Reports of cyberbullying increased between 2015 and 2017, according to a new report from the National Center for Education Statistics — even as educators nationwide say they have redoubled their efforts to address the problem.
In the 2017 academic year, 15.3 percent of surveyed students reported being bullied online or via text, compared to 11.5 percent who reported cyberbullying in the same NCES report two years prior. Bullying rates overall, meanwhile, remained steady between the two years, at around 20 percent.
Justin Patchin, a professor at the University of Wisconsin-Eau Claire who co-directs the Cyberbullying Research Center, told StateScoop that it was difficult to draw any solid conclusion from the data, though it did underline public concern about cyberbullying.
“We don’t know if these are increases in experiences or increases in reporting, like people feel more comfortable talking about it, people are more aware of it,” Patchin said. “We just don’t have any firm data for what explains it.”
But, Patchin admitted, his center’s own surveys have shown a recent shift in longstanding cyberbullying trends. In the past year, the Cyberbullying Research Center’s surveys have begun to report increases in cyberbullying, which Patchin said had stabilized over the past seven years.
“Something in the last year or so suggests to me that these behaviors are, well, they’re certainly still happening and they’re not going down,” he said.
Yet for over a decade, educators, lawmakers, and tech companies have attacked cyberbullying from all sides. State lawmakers have passed increasingly comprehensive legislation that criminalizes electronic bullying — most recently a bill in Maryland that, this March, made cyberbullying punishable by up to 10 years in prison. Just last week, Instagram rolled out new anti-bullying features, joining growing ranks of tech companies that have moved to curb harassment on their platforms.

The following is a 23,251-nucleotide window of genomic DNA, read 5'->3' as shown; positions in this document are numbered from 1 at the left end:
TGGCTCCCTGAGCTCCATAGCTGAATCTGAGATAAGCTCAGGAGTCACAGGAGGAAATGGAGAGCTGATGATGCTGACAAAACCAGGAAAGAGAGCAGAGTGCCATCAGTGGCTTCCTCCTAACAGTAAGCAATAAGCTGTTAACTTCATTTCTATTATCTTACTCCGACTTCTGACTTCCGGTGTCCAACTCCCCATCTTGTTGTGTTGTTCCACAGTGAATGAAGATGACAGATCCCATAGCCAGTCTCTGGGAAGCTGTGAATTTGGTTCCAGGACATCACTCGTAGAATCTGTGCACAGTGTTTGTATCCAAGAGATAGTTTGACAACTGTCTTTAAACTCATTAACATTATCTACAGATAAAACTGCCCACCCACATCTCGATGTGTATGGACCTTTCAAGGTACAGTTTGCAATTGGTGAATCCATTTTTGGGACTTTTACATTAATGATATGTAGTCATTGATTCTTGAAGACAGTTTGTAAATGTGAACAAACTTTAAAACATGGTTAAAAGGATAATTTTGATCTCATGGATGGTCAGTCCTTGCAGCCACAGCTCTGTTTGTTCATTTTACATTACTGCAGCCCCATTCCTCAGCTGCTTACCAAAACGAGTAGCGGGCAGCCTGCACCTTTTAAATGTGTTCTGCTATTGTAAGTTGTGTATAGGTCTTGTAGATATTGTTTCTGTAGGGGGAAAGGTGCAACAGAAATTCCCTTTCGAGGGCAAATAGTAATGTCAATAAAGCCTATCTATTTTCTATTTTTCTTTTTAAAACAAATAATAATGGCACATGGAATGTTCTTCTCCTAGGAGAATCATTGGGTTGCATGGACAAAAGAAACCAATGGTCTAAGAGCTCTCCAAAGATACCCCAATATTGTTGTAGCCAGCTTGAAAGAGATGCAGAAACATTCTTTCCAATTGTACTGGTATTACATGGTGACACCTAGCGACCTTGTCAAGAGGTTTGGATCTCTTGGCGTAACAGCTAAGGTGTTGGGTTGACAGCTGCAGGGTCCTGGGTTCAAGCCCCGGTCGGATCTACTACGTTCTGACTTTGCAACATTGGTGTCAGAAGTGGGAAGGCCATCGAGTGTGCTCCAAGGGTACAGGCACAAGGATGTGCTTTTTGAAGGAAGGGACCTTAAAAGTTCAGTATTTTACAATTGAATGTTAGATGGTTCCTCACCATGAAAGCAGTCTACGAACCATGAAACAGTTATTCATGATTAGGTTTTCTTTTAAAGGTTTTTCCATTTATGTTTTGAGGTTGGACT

The new rules and regulation are a response to growing awareness of cyberbullying, which studies show is linked to suicide and suicidal thoughts. The impact of such measures, Patchin said, is difficult to evaluate. “None that I’ve seen have proven successful,” he said.
In schools, the response can look different, said Kelly Mendoza, the director of education programs at Common Sense Education, an arm of the nonprofit media group that advises schools and parents on technology.
Mendoza said she’s seen great strides over the past decade in what advocates call “digital citizenship” — education on appropriate use of technology. A priority for teachers within digital citizenship, she said, is addressing cyberbullying.
“Ten years ago, digital citizenship wasn’t even a term. Now, in schools, it’s well-known, people know what it is, we have large-scale organizations getting involved,” she said. “So schools are seeing the need, they’re seeing the value in this.”
Mendoza said she was wary of legislation like that in Maryland, which she said is not the “multi-pronged” approach endorsed by Common Sense and other organizations with digital-citizenship initiatives.
“We see the zero-tolerance approach is not very effective, because you’re punishing or you’re expelling a student, or whatever, without any sort of education intervention whatsoever to help improve the situation,” she said.
Common Sense advocates for preventative education for cyberbullying — creating dialogue in classrooms on how to address harassment online. Patchin, too, said he believes these “school culture-based initiatives” have the most promise.
“Bullying is bullying, and technology is just a new medium or environment,” he said. Artificial intelligence and machine learning might be able to root out bullying on social media platforms, but ultimately, he said, the problem remains in the schoolyard.